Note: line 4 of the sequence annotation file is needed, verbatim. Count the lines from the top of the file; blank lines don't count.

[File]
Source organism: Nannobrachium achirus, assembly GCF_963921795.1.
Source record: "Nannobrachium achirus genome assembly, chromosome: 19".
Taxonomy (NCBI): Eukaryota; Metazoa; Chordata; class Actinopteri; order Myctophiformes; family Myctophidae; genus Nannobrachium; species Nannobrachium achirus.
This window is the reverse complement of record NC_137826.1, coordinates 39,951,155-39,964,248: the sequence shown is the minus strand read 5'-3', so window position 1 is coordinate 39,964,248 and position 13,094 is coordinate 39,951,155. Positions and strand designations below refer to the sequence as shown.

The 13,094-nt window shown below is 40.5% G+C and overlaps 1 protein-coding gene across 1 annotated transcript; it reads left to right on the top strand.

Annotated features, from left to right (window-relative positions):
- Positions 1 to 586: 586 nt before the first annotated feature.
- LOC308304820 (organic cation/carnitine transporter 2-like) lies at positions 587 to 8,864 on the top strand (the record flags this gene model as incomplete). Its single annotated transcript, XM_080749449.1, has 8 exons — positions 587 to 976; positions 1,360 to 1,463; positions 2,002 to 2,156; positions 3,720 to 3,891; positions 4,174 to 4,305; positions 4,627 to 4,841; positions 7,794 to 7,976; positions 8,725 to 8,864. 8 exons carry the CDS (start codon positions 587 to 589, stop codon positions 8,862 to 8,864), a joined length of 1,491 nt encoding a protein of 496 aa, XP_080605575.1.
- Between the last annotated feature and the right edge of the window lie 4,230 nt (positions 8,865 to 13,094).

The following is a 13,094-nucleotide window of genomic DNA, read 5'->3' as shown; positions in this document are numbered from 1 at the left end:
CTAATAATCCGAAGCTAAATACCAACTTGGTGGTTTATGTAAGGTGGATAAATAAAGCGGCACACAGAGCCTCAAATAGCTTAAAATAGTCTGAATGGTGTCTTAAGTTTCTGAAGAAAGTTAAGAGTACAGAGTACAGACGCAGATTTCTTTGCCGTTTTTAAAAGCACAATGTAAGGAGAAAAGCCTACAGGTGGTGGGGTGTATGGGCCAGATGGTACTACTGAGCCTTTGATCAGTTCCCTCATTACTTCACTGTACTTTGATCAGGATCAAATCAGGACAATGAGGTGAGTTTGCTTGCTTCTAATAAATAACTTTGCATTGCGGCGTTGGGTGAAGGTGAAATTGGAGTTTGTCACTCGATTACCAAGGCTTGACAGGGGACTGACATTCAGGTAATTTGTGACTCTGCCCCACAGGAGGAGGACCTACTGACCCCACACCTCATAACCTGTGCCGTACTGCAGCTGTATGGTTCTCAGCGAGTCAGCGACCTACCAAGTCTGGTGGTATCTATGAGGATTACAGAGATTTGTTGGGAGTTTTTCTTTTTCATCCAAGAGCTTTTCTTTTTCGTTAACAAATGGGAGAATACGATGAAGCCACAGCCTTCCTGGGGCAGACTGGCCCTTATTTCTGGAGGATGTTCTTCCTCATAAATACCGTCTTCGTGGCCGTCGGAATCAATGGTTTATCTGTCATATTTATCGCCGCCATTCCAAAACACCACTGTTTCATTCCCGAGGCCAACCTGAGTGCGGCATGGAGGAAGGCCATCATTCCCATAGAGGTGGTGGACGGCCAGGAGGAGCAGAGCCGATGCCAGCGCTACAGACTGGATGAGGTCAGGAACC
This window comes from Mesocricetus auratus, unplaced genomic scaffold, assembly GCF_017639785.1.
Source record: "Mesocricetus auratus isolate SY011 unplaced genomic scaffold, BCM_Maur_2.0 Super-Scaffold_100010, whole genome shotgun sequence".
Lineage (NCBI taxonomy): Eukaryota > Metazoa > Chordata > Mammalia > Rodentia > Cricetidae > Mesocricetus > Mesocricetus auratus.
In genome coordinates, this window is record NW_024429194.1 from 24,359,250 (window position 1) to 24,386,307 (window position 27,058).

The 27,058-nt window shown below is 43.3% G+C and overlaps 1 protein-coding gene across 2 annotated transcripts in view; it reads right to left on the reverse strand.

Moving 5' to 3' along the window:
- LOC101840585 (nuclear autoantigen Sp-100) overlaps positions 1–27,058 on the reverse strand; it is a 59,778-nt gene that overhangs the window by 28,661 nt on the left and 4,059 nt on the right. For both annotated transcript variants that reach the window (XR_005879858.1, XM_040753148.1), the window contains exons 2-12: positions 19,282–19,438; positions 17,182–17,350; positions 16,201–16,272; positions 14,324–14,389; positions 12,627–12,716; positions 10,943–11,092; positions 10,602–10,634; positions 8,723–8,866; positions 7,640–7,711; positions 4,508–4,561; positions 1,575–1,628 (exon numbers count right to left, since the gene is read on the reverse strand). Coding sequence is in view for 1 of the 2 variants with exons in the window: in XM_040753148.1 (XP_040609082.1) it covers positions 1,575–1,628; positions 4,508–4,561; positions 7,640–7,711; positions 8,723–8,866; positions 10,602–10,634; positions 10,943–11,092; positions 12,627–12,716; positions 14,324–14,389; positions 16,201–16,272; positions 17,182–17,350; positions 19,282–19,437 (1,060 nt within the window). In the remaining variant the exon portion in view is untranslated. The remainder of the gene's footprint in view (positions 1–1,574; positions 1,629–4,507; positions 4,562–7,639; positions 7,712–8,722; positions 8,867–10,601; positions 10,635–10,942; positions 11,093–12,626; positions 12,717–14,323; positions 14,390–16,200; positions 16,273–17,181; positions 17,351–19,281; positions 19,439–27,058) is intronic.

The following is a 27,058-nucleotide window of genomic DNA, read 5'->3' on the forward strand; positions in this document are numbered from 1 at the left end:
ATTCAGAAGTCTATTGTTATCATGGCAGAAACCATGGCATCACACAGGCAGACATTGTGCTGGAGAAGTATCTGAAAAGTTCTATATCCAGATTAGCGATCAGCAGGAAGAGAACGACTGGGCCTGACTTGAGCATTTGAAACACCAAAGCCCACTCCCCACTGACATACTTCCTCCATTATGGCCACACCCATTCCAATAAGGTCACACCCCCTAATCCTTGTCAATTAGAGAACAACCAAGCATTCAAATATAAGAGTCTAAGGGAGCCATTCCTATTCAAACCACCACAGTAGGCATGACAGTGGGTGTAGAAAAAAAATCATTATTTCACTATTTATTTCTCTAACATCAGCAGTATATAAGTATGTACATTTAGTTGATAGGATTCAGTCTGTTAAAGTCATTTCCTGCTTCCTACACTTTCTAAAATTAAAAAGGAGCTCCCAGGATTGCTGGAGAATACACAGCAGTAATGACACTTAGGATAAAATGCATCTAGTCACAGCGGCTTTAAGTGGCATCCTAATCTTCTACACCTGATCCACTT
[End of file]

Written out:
This window is the reverse complement of record NC_137826.1, coordinates 39,951,155-39,964,248: the sequence shown is the minus strand read 5'-3', so window position 1 is coordinate 39,964,248 and position 13,094 is coordinate 39,951,155. Positions and strand designations below refer to the sequence as shown.